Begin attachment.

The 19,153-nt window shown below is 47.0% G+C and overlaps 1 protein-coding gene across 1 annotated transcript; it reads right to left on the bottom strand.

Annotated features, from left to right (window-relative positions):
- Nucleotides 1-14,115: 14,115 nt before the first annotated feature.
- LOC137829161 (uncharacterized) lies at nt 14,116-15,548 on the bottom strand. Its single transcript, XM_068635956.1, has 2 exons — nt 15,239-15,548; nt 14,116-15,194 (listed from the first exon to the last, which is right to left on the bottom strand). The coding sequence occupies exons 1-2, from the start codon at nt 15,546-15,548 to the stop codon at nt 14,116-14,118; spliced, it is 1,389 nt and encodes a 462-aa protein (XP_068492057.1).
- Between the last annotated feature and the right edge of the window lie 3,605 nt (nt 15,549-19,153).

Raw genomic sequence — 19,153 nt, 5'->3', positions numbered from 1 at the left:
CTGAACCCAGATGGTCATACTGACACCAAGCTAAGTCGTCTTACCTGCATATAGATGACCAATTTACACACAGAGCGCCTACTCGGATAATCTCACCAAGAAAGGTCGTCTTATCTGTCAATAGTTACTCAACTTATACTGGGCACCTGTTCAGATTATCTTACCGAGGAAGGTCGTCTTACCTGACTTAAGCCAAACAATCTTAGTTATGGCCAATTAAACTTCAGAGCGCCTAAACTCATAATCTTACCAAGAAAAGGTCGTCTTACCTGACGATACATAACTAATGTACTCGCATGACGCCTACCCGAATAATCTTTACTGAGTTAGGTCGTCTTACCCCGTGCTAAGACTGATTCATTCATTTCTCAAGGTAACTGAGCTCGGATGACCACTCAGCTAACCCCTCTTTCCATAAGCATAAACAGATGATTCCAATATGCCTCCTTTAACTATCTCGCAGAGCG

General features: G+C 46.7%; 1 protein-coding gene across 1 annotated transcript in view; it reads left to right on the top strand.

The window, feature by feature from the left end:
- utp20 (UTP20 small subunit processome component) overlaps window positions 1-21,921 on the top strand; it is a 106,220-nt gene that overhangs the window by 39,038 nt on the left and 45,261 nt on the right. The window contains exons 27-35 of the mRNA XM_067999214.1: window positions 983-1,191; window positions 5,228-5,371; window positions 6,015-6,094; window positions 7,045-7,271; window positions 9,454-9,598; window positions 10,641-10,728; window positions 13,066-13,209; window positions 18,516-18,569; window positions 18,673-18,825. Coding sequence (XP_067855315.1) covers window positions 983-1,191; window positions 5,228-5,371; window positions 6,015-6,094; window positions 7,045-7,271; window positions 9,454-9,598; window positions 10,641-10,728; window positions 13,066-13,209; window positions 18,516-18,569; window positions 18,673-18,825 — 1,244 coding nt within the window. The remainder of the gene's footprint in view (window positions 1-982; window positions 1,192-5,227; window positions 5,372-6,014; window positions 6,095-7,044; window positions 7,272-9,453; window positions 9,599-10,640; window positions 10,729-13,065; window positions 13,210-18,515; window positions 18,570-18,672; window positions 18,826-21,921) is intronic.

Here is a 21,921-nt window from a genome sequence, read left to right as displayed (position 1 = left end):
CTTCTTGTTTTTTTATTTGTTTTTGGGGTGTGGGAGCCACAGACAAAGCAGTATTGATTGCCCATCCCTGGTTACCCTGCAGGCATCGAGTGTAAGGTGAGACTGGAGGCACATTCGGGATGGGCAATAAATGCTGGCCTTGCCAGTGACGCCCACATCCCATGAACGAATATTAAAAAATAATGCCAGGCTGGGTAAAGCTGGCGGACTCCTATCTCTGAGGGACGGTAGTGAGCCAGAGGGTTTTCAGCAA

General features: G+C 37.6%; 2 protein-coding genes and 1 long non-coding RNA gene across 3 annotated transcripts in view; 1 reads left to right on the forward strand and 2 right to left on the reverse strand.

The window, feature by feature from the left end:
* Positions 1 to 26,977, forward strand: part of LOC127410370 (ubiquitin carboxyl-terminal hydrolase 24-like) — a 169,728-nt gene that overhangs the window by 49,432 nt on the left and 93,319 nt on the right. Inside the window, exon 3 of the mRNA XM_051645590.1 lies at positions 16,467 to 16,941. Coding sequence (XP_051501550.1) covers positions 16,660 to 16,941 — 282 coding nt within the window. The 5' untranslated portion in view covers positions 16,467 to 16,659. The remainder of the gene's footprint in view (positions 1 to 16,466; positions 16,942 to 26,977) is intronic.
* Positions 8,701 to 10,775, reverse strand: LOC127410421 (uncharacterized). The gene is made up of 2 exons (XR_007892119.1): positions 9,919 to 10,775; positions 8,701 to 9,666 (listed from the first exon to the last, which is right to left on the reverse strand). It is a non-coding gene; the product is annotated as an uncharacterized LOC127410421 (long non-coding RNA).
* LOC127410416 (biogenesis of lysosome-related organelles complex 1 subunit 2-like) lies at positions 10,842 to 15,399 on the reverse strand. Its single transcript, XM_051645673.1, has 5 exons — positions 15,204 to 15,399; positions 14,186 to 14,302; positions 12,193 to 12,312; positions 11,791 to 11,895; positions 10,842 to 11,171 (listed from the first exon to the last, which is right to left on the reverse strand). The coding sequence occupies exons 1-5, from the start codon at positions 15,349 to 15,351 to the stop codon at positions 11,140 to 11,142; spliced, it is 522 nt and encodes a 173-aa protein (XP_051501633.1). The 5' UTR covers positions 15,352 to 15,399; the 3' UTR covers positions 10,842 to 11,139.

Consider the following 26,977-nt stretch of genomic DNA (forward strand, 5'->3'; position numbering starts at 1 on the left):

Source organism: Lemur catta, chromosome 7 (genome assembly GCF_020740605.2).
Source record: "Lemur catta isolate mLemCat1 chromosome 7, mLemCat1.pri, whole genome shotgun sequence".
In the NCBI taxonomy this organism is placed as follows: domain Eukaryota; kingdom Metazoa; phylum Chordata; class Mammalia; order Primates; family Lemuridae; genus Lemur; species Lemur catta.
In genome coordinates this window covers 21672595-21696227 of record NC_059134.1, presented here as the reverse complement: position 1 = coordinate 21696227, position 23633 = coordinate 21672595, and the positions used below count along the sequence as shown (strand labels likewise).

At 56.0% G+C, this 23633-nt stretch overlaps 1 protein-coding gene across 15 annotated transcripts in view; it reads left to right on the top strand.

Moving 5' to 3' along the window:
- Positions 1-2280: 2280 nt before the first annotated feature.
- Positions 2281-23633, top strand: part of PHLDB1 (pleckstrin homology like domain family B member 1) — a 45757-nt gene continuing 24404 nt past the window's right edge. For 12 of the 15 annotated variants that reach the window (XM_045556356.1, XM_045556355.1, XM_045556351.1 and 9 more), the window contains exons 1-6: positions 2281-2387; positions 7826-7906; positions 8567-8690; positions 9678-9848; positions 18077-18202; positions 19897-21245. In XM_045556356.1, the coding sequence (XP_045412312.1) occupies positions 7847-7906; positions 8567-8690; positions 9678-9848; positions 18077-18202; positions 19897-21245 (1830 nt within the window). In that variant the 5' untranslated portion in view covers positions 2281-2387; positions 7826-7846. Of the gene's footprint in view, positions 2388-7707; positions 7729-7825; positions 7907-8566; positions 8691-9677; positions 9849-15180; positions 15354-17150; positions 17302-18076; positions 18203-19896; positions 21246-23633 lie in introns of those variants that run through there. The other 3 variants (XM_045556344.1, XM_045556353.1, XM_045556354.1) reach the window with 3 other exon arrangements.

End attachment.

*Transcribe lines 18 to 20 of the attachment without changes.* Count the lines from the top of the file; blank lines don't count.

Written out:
Consider the following 26,977-nt stretch of genomic DNA (forward strand, 5'->3'; position numbering starts at 1 on the left):

Source organism: Lemur catta, chromosome 7 (genome assembly GCF_020740605.2).
Source record: "Lemur catta isolate mLemCat1 chromosome 7, mLemCat1.pri, whole genome shotgun sequence".